● Coffee grounds and filter paper
● Grass cuttings
● Manure (horse, cow, pig, sheep, goat, chicken, rabbit – not too much as could become too wet)

Human urine is a very good activator!

I stockpile various weeds and prunings and grass cuttings from the lawns, until I have a good quantity of raw materials to fill up the compost bins.

‘BROWNS’

● Tissues, paper towels and napkins (unless they have been in contact with
meat or disease)
● Tumble dryer lint (from natural fibre clothes)
● Old natural fibre clothes (e.g. woolly jumpers or cotton t-shirts
– make sure you cut them into small pieces)
● Vacuum bag contents(as long as you have natural fibre carpets)
● Garden prunings
● Toilet and kitchen roll tubes,
● Woody clippings
● Dry leaves, twigs and hedge clippings
● Human and pet hair (slow to break down)
● Cotton threads/String(made from natural fibres)
● Feathers
● Wool
● Newspaper(scrunched up)
● Shredded confidential documents
● Straw and hay
● Vegetarian pet bedding
● Ashes from wood, paper, or lumpwood charcoal
● Sawdust and wood chippings
● Corn cobs and stalks
● Cereal boxes
● Corrugated cardboard packaging (scrunched up in small amounts)
● Pine needles and cones (although slow to compost don’t put too much in)
● Egg shells (but crush them first to speed up composting)
● Egg boxes (good as they trap air)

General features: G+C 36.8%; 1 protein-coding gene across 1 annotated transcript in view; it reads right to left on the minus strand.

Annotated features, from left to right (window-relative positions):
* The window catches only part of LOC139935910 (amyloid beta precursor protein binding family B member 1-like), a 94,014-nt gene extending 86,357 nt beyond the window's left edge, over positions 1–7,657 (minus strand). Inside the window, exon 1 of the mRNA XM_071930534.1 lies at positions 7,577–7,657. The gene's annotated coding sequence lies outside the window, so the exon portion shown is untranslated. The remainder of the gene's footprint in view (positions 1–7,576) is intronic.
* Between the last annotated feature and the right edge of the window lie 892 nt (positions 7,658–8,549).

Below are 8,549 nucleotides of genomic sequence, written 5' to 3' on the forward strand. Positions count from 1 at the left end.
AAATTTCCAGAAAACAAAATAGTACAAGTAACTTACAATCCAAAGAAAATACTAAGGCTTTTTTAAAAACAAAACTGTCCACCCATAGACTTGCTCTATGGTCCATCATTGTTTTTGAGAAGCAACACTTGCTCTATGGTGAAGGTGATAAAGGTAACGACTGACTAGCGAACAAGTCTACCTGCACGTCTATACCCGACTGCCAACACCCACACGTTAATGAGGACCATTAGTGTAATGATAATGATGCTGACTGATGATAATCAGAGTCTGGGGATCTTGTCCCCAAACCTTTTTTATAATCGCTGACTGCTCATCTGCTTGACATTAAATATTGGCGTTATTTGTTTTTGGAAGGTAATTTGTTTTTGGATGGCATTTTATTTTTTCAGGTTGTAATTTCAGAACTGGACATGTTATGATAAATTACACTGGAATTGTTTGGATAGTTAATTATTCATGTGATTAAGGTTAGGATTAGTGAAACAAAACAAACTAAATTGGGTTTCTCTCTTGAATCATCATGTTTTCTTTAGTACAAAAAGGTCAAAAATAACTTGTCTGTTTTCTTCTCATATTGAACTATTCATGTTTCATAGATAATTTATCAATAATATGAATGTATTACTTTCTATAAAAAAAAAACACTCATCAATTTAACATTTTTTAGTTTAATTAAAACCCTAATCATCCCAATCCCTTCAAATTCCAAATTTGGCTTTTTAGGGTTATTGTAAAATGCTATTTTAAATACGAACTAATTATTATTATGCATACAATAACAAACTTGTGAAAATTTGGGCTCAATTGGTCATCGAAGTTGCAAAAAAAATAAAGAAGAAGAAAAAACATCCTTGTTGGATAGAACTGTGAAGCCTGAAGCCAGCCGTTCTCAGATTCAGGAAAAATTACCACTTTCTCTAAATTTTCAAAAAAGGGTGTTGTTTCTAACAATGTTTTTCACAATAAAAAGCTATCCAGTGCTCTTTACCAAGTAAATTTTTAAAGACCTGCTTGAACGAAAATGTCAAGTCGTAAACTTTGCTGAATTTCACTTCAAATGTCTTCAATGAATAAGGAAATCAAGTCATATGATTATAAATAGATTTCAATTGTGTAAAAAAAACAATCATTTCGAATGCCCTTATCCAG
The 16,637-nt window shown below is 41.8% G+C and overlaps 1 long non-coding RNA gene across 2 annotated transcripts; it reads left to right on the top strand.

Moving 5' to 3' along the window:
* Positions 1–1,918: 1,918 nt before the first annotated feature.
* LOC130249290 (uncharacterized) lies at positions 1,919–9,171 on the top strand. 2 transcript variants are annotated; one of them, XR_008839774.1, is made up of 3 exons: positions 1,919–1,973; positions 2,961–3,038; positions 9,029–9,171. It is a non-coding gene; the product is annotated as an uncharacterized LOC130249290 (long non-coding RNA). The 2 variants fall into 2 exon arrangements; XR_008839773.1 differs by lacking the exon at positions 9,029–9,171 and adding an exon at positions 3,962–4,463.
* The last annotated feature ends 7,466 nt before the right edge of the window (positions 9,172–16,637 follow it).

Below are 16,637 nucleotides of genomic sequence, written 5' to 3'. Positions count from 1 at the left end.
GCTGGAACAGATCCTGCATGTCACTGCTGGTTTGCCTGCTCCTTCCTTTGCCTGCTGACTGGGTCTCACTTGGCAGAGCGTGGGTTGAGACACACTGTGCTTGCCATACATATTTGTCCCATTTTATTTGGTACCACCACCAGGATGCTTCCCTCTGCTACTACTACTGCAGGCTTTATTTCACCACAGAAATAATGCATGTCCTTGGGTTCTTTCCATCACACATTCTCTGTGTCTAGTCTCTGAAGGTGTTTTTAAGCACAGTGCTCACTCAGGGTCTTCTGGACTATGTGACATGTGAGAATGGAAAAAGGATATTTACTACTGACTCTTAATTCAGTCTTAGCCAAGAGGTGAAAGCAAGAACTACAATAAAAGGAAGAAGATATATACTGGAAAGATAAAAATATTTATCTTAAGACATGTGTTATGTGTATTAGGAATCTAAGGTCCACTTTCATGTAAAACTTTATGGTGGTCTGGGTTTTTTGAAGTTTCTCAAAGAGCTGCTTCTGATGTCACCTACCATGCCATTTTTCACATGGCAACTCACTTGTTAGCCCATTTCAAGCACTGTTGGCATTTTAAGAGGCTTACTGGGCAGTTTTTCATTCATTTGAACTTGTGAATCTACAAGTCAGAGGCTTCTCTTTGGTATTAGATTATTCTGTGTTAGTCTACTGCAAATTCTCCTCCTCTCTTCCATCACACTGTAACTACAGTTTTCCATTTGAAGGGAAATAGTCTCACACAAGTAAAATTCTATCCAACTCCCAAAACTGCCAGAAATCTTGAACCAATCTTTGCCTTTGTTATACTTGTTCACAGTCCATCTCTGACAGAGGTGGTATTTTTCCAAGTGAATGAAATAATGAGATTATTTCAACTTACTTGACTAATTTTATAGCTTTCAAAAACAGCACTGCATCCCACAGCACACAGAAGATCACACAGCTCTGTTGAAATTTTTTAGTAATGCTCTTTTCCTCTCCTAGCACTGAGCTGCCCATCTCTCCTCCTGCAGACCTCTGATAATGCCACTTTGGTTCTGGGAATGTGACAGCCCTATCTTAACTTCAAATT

I keep a few "browns" bins in the house which I use for all the little bitty bits of card, paper, tissue etc which is too scrappy to recycle, as well as a caddy for peelings, tea bags, coffee filters etc ec in the kitchen.

I am always on the lookout for cardboard sheets, from shops or from Freecycle.

I add the used wood based cat litter to a special bin, having first removed the cat faeces ( these can contain pathogens which might be harmful to humans) This bin also contains the roots from pernicious weeds ( dandelions, nettles etc) which I do not want to spread around the garden. I use the compost from this bin in the bottom of holes where trees are going to be planted or spread it under a hedge bottom.




If you have any other things you add to your bins, which are not on my list, why not leave a comment!

9 comments:

  1. Hi,
    Love your site! Can you advise about the use of wood ash from a wood burner on a compost heap. My other half read somewhere you shouldn't use it if you use firelighters to light the fire. Is this correct?

    ReplyDelete